All of those things are against the law in some places - the civil law, not the criminal law, and more and more we find that those laws serve no purpose but to force us into a dependency that is becoming more detrimental to our health and well being. The inability to grow one's own food has forced us to depend on others to satisfy the most basic of our needs, and what they are feeding us is making us sick. We would do a lot better concentrating on getting those laws changed ... and the result would be that we'd save a great deal of money by being more self-reliant, which we could, then, use to pay off our debt obligation.

Thoreau's essay, Civil Disobedience, was not about money in the sense that the above referenced article was. His essay was about not allowing the government to make us dependent. It was about encouraging us toward self-reliance.

It is our right and our responsibility to refuse to obey laws that force us into a position of dependency.

But when it comes to our personal debt - our mortgages, our credit cards, student loans, car loans, bill consolidation loans - arbitrarily deciding one day that we're not going to repay our obligation to our creditors, because we've come on hard times, and, well, they're all corrupt anyway, is *not* civil disobedience, and using the term thus is an insult to the hundreds of individuals who fought to overthrow tyrannical governments by peaceful refusal to follow the laws they were trying to enforce.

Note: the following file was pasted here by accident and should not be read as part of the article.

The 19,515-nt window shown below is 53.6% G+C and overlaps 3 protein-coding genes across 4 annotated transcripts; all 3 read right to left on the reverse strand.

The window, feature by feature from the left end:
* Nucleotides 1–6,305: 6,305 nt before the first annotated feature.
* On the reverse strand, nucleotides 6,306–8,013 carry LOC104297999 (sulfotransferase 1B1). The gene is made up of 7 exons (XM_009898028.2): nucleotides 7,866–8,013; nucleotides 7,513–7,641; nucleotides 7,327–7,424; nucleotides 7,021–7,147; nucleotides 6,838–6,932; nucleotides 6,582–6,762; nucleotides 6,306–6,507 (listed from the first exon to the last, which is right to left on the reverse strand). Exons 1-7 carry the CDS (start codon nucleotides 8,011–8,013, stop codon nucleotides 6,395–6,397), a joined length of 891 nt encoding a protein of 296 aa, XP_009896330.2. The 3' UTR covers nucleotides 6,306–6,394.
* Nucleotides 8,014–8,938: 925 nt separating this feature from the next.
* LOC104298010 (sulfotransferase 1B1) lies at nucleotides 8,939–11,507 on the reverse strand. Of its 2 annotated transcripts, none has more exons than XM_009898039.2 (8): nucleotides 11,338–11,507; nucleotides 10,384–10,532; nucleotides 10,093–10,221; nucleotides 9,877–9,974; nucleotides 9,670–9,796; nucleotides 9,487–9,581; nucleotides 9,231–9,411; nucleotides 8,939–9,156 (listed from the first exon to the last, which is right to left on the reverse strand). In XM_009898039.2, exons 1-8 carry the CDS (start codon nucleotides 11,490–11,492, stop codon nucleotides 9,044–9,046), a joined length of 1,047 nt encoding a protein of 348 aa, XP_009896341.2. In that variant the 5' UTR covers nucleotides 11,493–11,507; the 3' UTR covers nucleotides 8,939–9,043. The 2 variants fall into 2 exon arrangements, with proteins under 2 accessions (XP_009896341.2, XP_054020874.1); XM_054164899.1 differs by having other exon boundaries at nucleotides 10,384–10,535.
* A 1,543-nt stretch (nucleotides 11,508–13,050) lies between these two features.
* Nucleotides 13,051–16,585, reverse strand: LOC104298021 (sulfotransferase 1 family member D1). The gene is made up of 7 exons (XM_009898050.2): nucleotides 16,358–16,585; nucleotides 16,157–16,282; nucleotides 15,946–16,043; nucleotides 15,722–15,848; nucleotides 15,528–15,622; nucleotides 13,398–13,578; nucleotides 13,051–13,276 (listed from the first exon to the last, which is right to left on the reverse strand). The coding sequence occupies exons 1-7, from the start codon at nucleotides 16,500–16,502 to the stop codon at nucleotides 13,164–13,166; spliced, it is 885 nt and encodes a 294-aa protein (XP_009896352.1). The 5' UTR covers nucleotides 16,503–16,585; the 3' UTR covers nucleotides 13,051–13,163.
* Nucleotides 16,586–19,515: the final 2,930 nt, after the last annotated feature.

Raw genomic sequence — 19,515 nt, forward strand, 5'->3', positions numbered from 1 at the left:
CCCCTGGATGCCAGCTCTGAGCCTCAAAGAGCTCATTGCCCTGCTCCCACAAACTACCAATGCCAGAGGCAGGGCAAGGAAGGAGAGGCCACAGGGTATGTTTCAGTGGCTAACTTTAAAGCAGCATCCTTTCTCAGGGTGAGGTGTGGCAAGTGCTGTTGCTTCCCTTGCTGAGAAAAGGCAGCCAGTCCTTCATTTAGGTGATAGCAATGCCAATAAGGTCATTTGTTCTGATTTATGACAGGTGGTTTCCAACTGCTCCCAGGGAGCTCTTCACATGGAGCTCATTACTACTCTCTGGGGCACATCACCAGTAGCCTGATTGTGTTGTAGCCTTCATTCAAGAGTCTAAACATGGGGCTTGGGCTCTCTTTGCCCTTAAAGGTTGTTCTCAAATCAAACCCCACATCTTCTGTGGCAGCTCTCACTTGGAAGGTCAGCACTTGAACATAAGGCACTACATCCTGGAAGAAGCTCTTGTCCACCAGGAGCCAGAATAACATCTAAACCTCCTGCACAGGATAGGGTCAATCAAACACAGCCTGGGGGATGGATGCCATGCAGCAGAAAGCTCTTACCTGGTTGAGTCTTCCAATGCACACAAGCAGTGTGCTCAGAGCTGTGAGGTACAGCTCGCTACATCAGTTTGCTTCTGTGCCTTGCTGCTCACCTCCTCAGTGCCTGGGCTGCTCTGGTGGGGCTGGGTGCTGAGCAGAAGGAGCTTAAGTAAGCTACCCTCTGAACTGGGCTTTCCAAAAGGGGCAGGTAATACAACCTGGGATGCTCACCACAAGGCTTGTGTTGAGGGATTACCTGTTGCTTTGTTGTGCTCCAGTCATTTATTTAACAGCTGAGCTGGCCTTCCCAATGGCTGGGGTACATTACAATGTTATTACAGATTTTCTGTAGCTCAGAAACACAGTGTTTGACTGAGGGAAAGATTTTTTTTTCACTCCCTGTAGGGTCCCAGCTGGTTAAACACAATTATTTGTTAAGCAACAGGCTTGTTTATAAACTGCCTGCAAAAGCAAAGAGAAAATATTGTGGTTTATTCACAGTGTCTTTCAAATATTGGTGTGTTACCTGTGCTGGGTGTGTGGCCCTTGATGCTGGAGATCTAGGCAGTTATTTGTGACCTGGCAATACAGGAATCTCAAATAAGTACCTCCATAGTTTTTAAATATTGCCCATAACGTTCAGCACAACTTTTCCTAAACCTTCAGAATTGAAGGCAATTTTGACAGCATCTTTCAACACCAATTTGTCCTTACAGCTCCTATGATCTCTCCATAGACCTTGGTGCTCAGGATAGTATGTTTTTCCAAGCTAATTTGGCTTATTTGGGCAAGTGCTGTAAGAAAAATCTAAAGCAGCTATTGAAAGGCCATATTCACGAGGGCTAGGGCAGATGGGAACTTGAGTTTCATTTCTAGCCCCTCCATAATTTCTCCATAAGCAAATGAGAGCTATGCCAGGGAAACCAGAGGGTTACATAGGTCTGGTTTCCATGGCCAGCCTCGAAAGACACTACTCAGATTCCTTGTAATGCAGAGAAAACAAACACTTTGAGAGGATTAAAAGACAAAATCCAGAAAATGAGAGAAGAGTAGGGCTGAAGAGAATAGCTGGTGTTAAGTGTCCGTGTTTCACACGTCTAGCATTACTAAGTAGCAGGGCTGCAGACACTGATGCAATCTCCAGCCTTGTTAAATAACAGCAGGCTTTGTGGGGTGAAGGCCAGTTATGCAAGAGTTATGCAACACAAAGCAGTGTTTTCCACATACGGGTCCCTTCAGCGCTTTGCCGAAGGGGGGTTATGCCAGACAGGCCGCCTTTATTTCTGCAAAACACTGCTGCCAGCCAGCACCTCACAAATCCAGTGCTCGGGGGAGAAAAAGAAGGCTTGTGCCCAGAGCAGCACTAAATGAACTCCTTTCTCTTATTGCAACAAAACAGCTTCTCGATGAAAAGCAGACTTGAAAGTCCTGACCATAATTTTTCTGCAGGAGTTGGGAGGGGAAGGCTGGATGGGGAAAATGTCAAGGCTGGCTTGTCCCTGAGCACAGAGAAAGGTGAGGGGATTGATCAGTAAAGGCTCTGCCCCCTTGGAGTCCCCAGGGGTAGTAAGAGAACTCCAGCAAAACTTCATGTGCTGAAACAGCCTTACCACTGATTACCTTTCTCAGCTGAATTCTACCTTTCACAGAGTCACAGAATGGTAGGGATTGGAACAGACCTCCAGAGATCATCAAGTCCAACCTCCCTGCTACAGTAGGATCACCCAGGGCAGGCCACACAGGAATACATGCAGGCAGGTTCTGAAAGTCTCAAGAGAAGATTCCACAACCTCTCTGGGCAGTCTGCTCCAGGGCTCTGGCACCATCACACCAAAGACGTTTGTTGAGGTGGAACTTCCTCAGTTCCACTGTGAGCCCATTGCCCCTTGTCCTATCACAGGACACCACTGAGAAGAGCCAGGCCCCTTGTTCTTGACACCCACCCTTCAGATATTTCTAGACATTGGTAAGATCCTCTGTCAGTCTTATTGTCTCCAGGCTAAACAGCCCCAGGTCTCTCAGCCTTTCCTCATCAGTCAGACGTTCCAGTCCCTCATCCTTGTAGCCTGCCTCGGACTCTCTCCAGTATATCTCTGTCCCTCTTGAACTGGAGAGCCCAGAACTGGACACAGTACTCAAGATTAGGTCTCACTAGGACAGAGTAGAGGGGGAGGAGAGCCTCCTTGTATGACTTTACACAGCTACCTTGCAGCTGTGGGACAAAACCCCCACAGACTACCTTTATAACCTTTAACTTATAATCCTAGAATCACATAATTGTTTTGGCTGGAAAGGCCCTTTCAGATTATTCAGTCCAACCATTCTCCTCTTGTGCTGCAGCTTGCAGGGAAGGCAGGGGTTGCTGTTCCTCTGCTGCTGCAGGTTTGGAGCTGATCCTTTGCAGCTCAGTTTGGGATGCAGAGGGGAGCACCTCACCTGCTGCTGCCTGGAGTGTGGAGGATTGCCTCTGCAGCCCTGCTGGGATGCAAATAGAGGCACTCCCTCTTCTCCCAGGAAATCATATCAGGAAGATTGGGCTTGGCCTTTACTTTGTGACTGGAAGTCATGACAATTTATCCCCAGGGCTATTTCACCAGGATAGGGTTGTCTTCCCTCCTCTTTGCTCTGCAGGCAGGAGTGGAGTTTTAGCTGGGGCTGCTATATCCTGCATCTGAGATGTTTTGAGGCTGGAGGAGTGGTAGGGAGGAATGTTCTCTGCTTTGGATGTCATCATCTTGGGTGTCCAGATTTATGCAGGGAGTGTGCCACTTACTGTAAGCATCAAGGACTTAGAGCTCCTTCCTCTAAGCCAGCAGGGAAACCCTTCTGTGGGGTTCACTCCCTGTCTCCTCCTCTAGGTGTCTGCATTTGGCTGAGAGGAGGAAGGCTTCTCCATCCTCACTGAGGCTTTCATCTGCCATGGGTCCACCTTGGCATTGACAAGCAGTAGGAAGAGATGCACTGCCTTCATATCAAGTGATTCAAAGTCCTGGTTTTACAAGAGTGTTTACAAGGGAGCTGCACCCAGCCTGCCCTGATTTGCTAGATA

Refusing to pay one's debts is irresponsible. No person in this country was forced to accept the handouts of easy credit, and we all willingly accepted the opportunity to live a life we could not afford. Now that we're realizing that we can't really afford the things we thought we needed to be happy, we've started blaming the banks for giving us the money?

That's like blaming your mom when your life turns out badly, because she gave birth to you.

But being pro-Life.

We can't have it both ways. We can't buy into the consumerist lifestyle, until it gets too hard, and then decide we just don't want to play anymore, and then stop paying our bills, but at the same time, refuse to change our lifestyle (you know, like, not paying the mortgage, but refusing to leave the house).

Either we want the consequences of our hedonistic lifestyle - which is debt.

Or we don't, which means we don't get to drive a sports car, and maybe we live in a tent down by the river, instead of in a four bedroom, two bath colonial with lake frontage.

We can't have it both ways, and we can't expect to get something for nothing. That's what children do. As adults, we have to do better.

Taking something that someone else owns without being willing to provide some sort of compensation is stealing, not civil disobedience, and Robin Hood, for all that we love his courage and tenacity, was simply a thief, which is great in fantasy, but not so much in reality.

Tuesday, March 2, 2010

Meal of Gifts

Recently, we have been gifted a great deal of food.

The first were the several pounds of pasta Mama Daughter and Mr. Field&Stream were given and passed on to us.

Then, there was the deer.

And this past weekend, my very good friend and her family came to visit. She brought me rosemary.


I'm not sure why, but when I looked at the rosemary it said, I am foccacia bread. Let me just say, when the herbs start talking, one should listen ... and no, there wasn't any smoking of other herb involved ;).

Lunch yesterday was a celebration of all of the gifts we've been given lately. I made bowtie pasta with a deer meat sauce (using the home-canned tomato sauce from the hothouse tomatoes :) and foccacia bread with rosemary.



It was delicious!

Thanks for the rosemary, Hope ;).